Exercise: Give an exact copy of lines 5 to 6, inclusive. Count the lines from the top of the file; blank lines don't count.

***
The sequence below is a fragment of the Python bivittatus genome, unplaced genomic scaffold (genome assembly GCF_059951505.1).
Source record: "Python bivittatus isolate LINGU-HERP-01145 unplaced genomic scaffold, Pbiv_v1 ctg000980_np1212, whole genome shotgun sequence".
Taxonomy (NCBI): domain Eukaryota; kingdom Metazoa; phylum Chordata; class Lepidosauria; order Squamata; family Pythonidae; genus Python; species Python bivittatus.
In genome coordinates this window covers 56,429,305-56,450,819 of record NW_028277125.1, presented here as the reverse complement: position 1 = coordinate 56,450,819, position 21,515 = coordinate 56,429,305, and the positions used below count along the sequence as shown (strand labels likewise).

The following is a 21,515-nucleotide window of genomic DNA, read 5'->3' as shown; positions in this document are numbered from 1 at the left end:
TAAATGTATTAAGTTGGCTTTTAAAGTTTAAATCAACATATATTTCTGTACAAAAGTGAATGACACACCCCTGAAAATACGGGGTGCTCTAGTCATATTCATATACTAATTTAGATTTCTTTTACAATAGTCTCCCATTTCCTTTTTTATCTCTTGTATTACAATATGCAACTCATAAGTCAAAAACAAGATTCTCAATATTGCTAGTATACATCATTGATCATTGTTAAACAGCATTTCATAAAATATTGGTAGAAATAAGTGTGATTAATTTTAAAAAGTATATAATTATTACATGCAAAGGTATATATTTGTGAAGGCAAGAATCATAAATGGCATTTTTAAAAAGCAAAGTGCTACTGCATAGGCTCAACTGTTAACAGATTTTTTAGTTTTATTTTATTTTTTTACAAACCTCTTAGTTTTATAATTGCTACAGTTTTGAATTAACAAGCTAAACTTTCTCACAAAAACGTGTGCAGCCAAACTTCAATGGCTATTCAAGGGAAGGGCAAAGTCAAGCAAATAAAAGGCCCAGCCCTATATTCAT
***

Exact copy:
The following is a 21,515-nucleotide window of genomic DNA, read 5'->3' as shown; positions in this document are numbered from 1 at the left end:
TAAATGTATTAAGTTGGCTTTTAAAGTTTAAATCAACATATATTTCTGTACAAAAGTGAATGACACACCCCTGAAAATACGGGGTGCTCTAGTCATATTCATATACTAATTTAGATTTCTTTTACAATAGTCTCCCATTTCCTTTTTTATCTCTTGTATTACAATATGCAACTCATAAGTCAAAAACAAGATTCTCAATATTGCTAGTATACATCATTGATCATTGTTAAACAGCATTTCATAAAATATTGGTAGAAATAAGTGTGATTAATTTTAAAAAGTATATAATTATTACATGCAAAGGTATATATTTGTGAAGGCAAGAATCATAAATGGCATTTTTAAAAAGCAAAGTGCTACTGCATAGGCTCAACTGTTAACAGATTTTTTAGTTTTATTTTATTTTTTTACAAACCTCTTAGTTTTATAATTGCTACAGTTTTGAATTAACAAGCTAAACTTTCTCACAAAAACGTGTGCAGCCAAACTTCAATGGCTATTCAAGGGAAGGGCAAAGTCAAGCAAATAAAAGGCCCAGCCCTATATTCAT